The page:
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An anthropological approach to the study of food and health in an indigenous population

Mark L. Wahlqvist, Antigone Kouris, Michael Gracey, and Helen Sullivan


This study of food and health among Aboriginal Australians 50 years old and over in Western Australia is part of a wider cross-cultural study of food habits and health in later life. It was difficult to use a questionnaire approach with this community because of questions that required an understanding of non-Aboriginal concepts. More valid information was obtained by interviewing key informants and groups of selected elderly Aboriginals, which allowed cross-checking or triangulation to reconstruct the typical diet of the elderly. The quantitative food frequency questionnaire was modified, using rapid assessment procedures (RAP), for use with key informants and at the group level, so as to build a consensus statement about group food-intake patterns. Approximate quantities of foods consumed were judged by observation, weighing of food, and information from key informants. Food quality and quantity of consumption were found to be closely connected to the weekly payment of the pension. Apparent total energy intake was about 4,000 kcal per day, of which sugar, fatty beef, and white flour together provided more than 50%. Dairy products, fruit, vegetables, and whole-grain cereals were eaten in small quantities and not every day. Medical records on 48 elderly subjects indicated a high prevalence of diabetes (27%), heart disease (21%), hypertension (44%), and obesity (BMI > 30) (14%). Using RAP methodology, it was possible in a short period to ascertain the major nutritional problems and advice that should be provided by nutrition-education programmes.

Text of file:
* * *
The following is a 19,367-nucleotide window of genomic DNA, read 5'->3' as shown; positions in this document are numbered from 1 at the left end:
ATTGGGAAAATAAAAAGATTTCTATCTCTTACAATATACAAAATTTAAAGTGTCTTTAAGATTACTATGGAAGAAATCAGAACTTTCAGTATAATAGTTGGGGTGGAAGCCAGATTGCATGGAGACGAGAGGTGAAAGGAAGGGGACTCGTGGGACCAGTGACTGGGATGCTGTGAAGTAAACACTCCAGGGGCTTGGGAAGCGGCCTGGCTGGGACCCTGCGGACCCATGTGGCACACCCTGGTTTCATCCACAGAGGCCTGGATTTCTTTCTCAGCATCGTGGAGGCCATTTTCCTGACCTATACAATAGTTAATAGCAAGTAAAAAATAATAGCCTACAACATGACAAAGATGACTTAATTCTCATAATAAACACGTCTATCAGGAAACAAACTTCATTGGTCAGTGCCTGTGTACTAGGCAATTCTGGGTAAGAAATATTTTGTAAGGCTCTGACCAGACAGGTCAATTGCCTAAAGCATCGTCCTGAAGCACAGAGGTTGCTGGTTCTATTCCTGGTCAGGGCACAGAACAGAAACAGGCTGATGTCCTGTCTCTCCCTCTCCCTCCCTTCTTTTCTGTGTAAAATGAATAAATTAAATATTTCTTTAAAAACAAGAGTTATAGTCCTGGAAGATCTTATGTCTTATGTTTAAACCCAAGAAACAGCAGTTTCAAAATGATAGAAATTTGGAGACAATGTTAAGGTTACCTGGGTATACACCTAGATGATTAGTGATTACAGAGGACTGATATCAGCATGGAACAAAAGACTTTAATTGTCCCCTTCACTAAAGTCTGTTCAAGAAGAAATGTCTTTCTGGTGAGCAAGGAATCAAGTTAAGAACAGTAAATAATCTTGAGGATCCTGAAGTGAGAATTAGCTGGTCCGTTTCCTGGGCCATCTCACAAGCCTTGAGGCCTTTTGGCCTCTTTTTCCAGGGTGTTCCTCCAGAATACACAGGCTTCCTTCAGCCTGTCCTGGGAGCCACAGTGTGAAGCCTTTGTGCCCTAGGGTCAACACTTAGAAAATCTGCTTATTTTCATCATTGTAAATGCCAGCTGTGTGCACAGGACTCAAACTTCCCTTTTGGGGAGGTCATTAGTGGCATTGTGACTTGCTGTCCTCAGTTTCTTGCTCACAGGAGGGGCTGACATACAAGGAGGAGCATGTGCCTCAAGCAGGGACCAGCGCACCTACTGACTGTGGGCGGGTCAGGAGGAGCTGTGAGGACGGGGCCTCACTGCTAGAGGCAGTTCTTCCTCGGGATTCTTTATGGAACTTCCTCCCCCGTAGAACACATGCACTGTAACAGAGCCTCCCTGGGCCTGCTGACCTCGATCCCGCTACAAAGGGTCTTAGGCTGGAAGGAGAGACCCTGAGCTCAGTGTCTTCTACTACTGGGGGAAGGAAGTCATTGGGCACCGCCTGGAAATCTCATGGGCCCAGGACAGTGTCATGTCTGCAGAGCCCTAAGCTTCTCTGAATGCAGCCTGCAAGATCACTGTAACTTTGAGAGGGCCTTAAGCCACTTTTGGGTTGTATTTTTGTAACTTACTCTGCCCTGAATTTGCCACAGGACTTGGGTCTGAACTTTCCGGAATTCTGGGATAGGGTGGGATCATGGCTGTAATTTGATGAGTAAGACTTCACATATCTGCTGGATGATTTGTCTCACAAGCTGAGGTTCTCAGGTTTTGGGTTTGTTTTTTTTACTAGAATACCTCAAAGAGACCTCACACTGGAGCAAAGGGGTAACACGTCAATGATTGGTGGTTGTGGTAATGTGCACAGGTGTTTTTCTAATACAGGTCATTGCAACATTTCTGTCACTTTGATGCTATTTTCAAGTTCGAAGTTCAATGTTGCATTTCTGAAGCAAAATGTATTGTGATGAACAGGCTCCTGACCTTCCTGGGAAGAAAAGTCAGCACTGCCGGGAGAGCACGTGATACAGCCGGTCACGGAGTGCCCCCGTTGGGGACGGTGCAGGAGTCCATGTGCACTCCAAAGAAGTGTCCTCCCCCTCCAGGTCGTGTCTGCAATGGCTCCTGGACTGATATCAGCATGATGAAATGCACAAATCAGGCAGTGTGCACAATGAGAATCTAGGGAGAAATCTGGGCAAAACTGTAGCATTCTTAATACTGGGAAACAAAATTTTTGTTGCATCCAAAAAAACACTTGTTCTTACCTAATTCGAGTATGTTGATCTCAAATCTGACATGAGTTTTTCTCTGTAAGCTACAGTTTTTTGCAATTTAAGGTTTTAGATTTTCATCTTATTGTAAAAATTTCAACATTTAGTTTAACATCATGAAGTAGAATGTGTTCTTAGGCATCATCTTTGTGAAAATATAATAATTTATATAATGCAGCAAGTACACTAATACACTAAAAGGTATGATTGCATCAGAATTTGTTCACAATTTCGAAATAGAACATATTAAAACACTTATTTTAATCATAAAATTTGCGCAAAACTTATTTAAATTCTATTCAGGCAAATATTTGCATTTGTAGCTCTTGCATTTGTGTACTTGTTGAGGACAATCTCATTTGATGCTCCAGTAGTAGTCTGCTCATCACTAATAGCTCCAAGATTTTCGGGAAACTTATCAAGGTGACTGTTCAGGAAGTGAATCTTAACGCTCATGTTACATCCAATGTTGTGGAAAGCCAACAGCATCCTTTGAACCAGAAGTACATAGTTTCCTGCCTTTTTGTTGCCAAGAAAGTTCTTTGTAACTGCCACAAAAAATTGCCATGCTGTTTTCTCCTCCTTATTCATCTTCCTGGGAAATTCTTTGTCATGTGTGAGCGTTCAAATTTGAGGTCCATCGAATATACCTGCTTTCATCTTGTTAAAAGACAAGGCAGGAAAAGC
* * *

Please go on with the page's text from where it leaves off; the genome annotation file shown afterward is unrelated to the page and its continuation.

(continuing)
Aboriginal Australians constitute the world's largest extant group of hunter-gatherers. Granting them citizenship rights in the late 1960s accelerated their urbanization, dependence on welfare payments, Westernization of diet, loss of hunter-gatherer skills, and increasingly sedentary lifestyle. These have been accompanied by proneness to so-called lifestyle diseases such as non-insulin-dependent diabetes mellitus and cardiovascular diseases that has resulted in a reduction in their life expectancy, which is now about 20 years shorter than that of white Australians [1]. It is urgently necessary to document the risk factors, especially dietary, that may be contributing to this deterioration in health.

Our study of elderly Aboriginal Australians is part of a wider cross-cultural study of food habits and health in later life initiated by the International Union of Nutritional Sciences (IUNS) Committee on Nutrition and Aging [2]. Two general approaches are being used to elicit nutritional and non-nutritional information from the respondents: questionnaire (coded answers for scoring) to obtain information on food intake, health, lifestyle, and demography; and rapid assessment procedures (RAP) (open-ended questions) to elicit information on food and health beliefs [3].